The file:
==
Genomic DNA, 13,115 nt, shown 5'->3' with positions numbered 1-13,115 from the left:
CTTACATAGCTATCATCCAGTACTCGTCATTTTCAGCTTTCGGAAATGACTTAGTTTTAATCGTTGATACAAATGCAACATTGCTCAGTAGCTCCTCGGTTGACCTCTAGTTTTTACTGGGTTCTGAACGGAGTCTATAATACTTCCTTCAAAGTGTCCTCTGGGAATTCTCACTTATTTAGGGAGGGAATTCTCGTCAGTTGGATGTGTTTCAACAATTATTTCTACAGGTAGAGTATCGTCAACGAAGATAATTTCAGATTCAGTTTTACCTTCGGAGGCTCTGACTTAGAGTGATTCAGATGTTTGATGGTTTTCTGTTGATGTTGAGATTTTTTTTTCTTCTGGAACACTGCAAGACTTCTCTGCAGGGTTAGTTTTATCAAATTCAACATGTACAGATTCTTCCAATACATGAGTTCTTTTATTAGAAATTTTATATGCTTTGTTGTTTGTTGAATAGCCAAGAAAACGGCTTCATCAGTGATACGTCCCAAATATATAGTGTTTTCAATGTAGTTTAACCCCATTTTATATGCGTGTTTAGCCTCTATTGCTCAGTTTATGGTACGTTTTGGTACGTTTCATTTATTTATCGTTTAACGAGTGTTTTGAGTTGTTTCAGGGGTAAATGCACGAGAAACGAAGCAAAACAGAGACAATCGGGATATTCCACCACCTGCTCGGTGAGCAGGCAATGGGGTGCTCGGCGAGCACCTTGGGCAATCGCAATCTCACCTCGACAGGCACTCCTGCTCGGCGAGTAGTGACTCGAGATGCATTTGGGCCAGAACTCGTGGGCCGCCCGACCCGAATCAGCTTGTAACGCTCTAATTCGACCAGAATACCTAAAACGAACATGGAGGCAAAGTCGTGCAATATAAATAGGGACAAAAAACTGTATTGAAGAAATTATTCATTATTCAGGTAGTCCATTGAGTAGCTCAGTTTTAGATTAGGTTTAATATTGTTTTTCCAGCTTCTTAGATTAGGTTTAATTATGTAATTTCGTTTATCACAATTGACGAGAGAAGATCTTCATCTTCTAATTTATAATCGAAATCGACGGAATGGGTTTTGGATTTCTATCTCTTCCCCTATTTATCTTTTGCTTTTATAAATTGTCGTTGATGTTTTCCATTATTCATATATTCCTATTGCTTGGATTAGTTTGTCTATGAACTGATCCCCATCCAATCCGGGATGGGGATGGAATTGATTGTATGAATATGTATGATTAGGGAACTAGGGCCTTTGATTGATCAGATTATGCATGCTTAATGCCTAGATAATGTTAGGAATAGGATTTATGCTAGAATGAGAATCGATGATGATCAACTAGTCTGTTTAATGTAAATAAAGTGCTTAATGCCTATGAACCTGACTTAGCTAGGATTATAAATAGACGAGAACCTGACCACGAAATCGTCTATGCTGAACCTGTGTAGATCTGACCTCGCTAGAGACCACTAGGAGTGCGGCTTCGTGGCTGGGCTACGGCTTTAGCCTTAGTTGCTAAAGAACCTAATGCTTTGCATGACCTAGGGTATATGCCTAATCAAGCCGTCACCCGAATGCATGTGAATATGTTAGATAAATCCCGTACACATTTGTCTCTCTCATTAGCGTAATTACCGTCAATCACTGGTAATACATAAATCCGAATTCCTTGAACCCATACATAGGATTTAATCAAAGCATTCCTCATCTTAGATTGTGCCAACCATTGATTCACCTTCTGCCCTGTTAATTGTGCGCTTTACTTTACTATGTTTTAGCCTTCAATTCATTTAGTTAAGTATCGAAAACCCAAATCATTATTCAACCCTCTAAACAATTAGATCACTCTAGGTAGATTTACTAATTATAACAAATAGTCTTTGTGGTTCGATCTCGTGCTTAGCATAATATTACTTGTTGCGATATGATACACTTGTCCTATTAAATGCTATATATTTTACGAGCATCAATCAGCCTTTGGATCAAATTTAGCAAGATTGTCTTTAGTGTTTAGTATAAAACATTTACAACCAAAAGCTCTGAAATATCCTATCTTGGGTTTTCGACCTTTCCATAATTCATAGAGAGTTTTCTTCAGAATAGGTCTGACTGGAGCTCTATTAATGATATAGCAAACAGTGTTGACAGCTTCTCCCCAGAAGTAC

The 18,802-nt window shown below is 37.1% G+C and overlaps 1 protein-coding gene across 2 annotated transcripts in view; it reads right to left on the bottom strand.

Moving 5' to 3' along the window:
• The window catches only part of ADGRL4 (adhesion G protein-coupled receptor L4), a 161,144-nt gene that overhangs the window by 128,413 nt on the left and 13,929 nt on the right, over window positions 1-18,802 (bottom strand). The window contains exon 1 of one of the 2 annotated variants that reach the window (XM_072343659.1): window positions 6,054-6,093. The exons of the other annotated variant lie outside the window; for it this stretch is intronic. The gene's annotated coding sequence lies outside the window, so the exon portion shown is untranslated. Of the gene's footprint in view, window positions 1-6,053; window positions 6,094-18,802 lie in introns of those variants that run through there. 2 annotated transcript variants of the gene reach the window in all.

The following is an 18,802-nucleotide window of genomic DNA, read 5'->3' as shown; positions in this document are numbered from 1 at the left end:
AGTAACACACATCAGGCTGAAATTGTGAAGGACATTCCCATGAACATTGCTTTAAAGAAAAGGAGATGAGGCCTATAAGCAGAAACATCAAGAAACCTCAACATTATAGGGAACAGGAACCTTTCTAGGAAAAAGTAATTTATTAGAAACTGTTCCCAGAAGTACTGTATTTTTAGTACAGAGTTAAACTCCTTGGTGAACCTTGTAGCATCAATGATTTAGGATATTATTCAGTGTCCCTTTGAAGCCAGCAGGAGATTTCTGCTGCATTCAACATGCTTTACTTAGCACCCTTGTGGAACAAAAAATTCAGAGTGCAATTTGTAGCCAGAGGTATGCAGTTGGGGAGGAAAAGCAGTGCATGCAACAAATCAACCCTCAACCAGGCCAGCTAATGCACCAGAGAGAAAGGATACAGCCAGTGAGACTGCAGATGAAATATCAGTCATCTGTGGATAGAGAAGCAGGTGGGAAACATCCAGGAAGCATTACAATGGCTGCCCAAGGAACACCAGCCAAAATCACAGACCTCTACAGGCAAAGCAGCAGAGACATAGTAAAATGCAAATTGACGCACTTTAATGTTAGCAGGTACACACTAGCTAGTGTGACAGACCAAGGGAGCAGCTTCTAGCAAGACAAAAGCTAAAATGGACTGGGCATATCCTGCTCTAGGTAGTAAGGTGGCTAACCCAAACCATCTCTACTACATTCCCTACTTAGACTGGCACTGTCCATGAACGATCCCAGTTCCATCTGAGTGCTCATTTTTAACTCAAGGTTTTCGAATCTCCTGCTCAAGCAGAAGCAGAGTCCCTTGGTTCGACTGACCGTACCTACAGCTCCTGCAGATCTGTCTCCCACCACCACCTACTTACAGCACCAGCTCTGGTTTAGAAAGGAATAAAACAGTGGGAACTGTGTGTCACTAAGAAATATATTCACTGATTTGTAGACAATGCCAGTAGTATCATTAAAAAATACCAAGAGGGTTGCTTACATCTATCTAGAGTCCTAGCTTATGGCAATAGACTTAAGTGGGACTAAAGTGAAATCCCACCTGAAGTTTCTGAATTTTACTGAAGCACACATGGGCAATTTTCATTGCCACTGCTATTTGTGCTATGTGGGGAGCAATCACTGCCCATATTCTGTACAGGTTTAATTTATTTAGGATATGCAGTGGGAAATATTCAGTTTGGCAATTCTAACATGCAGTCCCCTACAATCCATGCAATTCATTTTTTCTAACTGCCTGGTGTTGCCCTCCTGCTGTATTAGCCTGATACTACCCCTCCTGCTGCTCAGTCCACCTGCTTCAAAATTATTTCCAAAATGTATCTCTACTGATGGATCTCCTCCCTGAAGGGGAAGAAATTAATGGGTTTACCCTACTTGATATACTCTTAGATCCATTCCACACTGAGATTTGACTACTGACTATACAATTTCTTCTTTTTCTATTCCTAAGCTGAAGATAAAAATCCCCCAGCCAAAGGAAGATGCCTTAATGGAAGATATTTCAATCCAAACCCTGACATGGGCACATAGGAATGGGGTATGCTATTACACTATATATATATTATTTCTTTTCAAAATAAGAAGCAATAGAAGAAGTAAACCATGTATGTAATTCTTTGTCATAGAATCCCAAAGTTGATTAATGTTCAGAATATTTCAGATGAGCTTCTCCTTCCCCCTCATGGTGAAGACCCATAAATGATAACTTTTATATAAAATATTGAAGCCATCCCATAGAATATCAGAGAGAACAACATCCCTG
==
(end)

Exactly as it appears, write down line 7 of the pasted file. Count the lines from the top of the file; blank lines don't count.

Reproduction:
AGTAACACACATCAGGCTGAAATTGTGAAGGACATTCCCATGAACATTGCTTTAAAGAAAAGGAGATGAGGCCTATAAGCAGAAACATCAAGAAACCTCAACATTATAGGGAACAGGAACCTTTCTAGGAAAAAGTAATTTATTAGAAACTGTTCCCAGAAGTACTGTATTTTTAGTACAGAGTTAAACTCCTTGGTGAACCTTGTAGCATCAATGATTTAGGATATTATTCAGTGTCCCTTTGAAGCCAGCAGGAGATTTCTGCTGCATTCAACATGCTTTACTTAGCACCCTTGTGGAACAAAAAATTCAGAGTGCAATTTGTAGCCAGAGGTATGCAGTTGGGGAGGAAAAGCAGTGCATGCAACAAATCAACCCTCAACCAGGCCAGCTAATGCACCAGAGAGAAAGGATACAGCCAGTGAGACTGCAGATGAAATATCAGTCATCTGTGGATAGAGAAGCAGGTGGGAAACATCCAGGAAGCATTACAATGGCTGCCCAAGGAACACCAGCCAAAATCACAGACCTCTACAGGCAAAGCAGCAGAGACATAGTAAAATGCAAATTGACGCACTTTAATGTTAGCAGGTACACACTAGCTAGTGTGACAGACCAAGGGAGCAGCTTCTAGCAAGACAAAAGCTAAAATGGACTGGGCATATCCTGCTCTAGGTAGTAAGGTGGCTAACCCAAACCATCTCTACTACATTCCCTACTTAGACTGGCACTGTCCATGAACGATCCCAGTTCCATCTGAGTGCTCATTTTTAACTCAAGGTTTTCGAATCTCCTGCTCAAGCAGAAGCAGAGTCCCTTGGTTCGACTGACCGTACCTACAGCTCCTGCAGATCTGTCTCCCACCACCACCTACTTACAGCACCAGCTCTGGTTTAGAAAGGAATAAAACAGTGGGAACTGTGTGTCACTAAGAAATATATTCACTGATTTGTAGACAATGCCAGTAGTATCATTAAAAAATACCAAGAGGGTTGCTTACATCTATCTAGAGTCCTAGCTTATGGCAATAGACTTAAGTGGGACTAAAGTGAAATCCCACCTGAAGTTTCTGAATTTTACTGAAGCACACATGGGCAATTTTCATTGCCACTGCTATTTGTGCTATGTGGGGAGCAATCACTGCCCATATTCTGTACAGGTTTAATTTATTTAGGATATGCAGTGGGAAATATTCAGTTTGGCAATTCTAACATGCAGTCCCCTACAATCCATGCAATTCATTTTTTCTAACTGCCTGGTGTTGCCCTCCTGCTGTATTAGCCTGATACTACCCCTCCTGCTGCTCAGTCCACCTGCTTCAAAATTATTTCCAAAATGTATCTCTACTGATGGATCTCCTCCCTGAAGGGGAAGAAATTAATGGGTTTACCCTACTTGATATACTCTTAGATCCATTCCACACTGAGATTTGACTACTGACTATACAATTTCTTCTTTTTCTATTCCTAAGCTGAAGATAAAAATCCCCCAGCCAAAGGAAGATGCCTTAATGGAAGATATTTCAATCCAAACCCTGACATGGGCACATAGGAATGGGGTATGCTATTACACTATATATATATTATTTCTTTTCAAAATAAGAAGCAATAGAAGAAGTAAACCATGTATGTAATTCTTTGTCATAGAATCCCAAAGTTGATTAATGTTCAGAATATTTCAGATGAGCTTCTCCTTCCCCCTCATGGTGAAGACCCATAAATGATAACTTTTATATAAAATATTGAAGCCATCCCATAGAATATCAGAGAGAACAACATCCCTG